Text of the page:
Notice: Eighth Circuit Rule 28a(k) Governs Citation of Unpublished Opinions and Provides That No Party May Cite an Opinion Not Intended for Publication Unless the Cases Are Related by Identity Between the Parties or the Causes of Action.jim St. John, Appellant, v. Southwestern Bell Telephone Company, Appellee, 70 F.3d 118 (8th Cir. 1995)

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U.S. Court of Appeals for the Eighth Circuit - 70 F.3d 118 (8th Cir. 1995) Submitted Nov. 7, 1995Decided Nov. 17, 1995



Jim St. John works as a Communications Technician for Southwestern Bell Telephone Company ("SWBT"). SWBT requires its technicians to be "reasonably available" for after hours call-outs to restore telephone service in emergency situations. In January 1994, after SWBT reprimanded St. John for being consistently unavailable for call-outs, he filed this action under the Fair Labor Standards Act (FLSA), 29 U.S.C. §§ 201-219, to recover compensation for all time spent waiting for emergency call-outs.

Following completion of discovery, SWBT moved for summary judgment, arguing (among other theories) that St. John's deposition testimony proves "that he was not 'working' during the times in question." St. John filed a one-page Response and a one-page Brief in Support of Response in which he stated, "The facts are not being disputed, however, [SWBT] is erroneous in asserting that the case is governed by the Collective Bargaining Agreement."

The district court1  granted summary judgment in favor of SWBT. The court noted that the relevant standard for determining if time spent sleeping, eating, or waiting on-call is compensable under FLSA is whether that time is spent "predominantly for the benefit of the employer." Henson v. Pulaski County Sheriff Dep't, 6 F.3d 531, 534 (8th Cir. 1993); May v. Arkansas Forestry Comm'n, 993 F.2d 632, 639 (8th Cir. 1993). See generally Armour & Co. v. Wantock, 323 U.S. 126, 132-33 (1944). Applying that fact-intensive standard to the undisputed facts of this case, the court concluded that St. John's waiting time is not compensable because (i) he is paid whenever he is called out, in accordance with the Labor Agreement between SWBT and the Communications Workers of America; (ii) he is free to do whatever he likes when not called out so long as he remains "reasonably available"; (iii) call-outs are infrequent, St. John is not required to be available at all times, and even when contacted he may refuse a call-out for good cause; and (iv) an employee who is available for less than one out of three call-outs will not be disciplined.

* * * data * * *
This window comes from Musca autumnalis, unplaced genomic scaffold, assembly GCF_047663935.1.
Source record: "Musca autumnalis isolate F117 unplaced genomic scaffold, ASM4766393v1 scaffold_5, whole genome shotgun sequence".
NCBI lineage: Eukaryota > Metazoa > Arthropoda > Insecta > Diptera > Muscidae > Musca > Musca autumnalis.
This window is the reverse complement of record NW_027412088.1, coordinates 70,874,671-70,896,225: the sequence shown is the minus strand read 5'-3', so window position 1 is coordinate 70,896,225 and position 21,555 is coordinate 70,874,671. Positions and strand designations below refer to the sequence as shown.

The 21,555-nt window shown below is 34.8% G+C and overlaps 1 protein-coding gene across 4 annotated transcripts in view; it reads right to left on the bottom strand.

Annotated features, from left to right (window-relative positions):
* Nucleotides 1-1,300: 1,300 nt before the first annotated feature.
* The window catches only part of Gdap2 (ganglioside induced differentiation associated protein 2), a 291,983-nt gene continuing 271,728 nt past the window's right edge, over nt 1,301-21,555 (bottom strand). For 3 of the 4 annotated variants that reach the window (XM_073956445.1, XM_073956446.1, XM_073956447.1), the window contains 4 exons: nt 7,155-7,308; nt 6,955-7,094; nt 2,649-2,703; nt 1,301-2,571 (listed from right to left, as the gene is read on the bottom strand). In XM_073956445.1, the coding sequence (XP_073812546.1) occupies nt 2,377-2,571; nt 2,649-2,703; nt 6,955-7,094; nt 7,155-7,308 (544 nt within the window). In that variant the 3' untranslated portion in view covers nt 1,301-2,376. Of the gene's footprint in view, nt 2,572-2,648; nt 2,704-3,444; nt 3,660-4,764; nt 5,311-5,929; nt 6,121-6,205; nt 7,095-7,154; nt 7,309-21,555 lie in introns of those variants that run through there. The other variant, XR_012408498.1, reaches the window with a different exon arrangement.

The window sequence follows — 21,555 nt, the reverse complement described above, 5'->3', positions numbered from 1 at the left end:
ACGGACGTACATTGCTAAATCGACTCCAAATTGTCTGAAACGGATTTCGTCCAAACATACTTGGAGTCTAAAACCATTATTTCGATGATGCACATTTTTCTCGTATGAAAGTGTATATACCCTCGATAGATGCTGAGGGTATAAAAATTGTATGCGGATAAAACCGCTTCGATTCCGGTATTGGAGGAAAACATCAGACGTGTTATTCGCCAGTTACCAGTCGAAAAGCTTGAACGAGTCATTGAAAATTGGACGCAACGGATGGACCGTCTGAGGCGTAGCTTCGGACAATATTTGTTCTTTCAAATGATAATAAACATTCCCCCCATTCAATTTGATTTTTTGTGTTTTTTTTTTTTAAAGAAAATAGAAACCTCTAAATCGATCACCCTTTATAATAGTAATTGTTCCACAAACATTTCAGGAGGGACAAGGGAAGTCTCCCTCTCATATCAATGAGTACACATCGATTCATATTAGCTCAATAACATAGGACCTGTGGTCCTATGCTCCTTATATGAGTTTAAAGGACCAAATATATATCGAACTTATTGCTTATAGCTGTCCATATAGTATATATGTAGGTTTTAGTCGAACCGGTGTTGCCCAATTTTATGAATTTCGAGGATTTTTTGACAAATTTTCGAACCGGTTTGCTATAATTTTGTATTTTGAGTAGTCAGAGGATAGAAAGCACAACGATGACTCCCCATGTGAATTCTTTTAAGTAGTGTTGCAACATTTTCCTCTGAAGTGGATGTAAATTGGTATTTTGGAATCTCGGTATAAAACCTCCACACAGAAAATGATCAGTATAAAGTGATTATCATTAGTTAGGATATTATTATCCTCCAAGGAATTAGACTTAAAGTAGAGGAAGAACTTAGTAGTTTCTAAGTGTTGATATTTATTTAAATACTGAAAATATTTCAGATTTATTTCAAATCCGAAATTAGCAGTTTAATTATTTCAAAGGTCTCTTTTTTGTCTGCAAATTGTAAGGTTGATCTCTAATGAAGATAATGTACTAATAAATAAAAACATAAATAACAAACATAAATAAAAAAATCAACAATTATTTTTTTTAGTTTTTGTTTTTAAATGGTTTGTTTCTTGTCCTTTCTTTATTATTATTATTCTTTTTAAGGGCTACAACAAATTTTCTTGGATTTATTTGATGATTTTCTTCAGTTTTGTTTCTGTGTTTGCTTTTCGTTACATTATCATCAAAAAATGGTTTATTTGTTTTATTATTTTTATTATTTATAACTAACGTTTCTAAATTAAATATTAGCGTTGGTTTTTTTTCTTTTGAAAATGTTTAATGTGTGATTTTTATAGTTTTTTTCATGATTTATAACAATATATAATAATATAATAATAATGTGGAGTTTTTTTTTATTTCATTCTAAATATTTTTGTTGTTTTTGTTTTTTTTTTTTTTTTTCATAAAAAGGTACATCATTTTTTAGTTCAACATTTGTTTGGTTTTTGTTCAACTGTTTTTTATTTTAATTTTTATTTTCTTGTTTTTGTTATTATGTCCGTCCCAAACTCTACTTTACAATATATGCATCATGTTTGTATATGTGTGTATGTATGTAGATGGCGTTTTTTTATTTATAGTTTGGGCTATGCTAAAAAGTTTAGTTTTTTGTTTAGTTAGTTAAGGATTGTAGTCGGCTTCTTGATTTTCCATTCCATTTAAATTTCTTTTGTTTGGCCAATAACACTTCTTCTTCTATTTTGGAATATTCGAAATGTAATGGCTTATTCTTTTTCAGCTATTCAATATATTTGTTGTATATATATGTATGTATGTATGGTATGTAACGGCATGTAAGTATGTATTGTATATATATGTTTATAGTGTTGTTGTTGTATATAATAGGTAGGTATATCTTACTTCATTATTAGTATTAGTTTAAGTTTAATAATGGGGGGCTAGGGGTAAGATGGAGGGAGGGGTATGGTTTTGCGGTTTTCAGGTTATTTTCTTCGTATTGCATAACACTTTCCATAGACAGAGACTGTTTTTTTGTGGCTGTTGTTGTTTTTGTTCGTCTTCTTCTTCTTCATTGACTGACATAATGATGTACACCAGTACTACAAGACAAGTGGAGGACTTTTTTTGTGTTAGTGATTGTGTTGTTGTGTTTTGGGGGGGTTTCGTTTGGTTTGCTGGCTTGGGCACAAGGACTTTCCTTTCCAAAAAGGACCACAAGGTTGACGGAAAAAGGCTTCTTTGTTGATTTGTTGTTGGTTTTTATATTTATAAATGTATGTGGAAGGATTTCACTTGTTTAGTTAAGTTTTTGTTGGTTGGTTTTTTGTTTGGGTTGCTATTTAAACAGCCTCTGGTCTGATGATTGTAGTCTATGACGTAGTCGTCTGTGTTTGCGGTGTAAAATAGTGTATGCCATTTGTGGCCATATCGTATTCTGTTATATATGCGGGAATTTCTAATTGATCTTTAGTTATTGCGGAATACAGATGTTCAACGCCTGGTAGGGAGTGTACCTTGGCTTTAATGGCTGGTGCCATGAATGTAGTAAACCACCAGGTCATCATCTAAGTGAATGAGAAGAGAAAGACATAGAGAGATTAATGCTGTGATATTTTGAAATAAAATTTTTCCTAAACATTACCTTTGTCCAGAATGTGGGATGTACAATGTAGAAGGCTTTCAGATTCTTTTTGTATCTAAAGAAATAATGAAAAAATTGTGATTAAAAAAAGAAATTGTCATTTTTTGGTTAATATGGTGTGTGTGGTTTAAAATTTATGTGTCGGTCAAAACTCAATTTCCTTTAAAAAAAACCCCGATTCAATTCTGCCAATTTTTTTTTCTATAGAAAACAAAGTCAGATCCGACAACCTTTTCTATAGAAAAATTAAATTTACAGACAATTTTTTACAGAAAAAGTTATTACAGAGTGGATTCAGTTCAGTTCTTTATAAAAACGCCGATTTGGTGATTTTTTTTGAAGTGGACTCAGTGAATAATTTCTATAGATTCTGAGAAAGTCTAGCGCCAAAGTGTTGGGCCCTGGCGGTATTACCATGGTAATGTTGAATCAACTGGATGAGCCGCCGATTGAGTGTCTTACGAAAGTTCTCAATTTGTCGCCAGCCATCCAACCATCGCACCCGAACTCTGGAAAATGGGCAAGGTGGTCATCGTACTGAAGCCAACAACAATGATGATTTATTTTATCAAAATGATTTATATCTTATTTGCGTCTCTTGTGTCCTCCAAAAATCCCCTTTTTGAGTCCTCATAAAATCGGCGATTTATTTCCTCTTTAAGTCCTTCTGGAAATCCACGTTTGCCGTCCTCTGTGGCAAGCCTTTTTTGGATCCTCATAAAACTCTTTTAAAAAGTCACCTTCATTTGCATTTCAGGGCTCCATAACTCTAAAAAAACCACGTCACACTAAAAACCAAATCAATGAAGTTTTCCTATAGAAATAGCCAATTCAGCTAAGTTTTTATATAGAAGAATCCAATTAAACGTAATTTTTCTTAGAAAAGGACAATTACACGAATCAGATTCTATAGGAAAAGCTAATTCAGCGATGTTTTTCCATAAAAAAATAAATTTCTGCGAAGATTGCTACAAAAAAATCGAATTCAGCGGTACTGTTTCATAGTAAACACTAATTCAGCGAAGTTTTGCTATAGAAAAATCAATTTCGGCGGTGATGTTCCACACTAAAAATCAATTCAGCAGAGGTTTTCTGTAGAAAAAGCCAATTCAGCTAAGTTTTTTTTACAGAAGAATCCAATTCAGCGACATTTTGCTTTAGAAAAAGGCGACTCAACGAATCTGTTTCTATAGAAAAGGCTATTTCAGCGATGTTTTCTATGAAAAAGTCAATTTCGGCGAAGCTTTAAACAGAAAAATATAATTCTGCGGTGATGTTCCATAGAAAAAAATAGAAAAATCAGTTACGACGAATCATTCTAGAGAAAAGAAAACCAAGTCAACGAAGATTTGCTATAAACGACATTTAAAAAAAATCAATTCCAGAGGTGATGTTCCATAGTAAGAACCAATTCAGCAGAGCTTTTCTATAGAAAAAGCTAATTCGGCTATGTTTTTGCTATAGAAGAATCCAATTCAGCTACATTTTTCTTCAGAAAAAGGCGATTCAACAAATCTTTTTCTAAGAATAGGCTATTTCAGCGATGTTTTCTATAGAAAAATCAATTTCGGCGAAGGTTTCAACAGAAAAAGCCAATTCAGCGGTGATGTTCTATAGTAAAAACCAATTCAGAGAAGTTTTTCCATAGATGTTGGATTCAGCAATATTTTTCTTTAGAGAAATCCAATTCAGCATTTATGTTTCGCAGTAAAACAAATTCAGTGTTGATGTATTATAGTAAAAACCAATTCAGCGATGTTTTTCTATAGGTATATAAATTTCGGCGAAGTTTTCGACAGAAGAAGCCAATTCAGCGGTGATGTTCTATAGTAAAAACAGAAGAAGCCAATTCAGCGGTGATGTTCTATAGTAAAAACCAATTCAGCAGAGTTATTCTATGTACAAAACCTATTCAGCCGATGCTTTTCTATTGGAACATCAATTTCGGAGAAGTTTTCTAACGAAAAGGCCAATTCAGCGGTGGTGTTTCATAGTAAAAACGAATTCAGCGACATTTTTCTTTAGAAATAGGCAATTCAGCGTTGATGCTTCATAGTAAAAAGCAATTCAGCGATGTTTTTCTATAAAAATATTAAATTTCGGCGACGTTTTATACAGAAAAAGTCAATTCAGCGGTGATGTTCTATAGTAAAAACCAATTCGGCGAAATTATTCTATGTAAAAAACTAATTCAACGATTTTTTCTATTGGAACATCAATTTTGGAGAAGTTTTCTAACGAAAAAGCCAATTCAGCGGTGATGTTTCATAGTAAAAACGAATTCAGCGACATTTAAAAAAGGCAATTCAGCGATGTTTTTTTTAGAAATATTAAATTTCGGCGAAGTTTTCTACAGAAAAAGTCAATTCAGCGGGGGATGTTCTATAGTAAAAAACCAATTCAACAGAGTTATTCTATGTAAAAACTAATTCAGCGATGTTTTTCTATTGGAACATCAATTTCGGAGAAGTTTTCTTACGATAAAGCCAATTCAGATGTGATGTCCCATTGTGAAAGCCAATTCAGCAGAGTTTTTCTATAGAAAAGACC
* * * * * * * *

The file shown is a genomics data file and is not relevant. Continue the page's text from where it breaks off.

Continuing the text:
On appeal, St. John argues only that the district court erred in granting summary judgment based on the discovery depositions because there are unidentified material issues of fact concerning restrictions on his time that should have been fully developed at a trial. However, it is well settled that "a party opposing a properly supported motion for summary judgment may not rest upon mere allegation or denials of his pleading, but must set forth specific facts showing that there is a genuine issue for trial." Anderson v. Liberty Lobby, Inc., 477 U.S. 242, 256 (1986). Having reviewed the summary judgment record de novo, we conclude that the district court correctly applied the governing legal standard to undisputed facts of record. Accordingly, we affirm.


The HONORABLE HENRY WOODS, United States District Judge for the Eastern District of Arkansas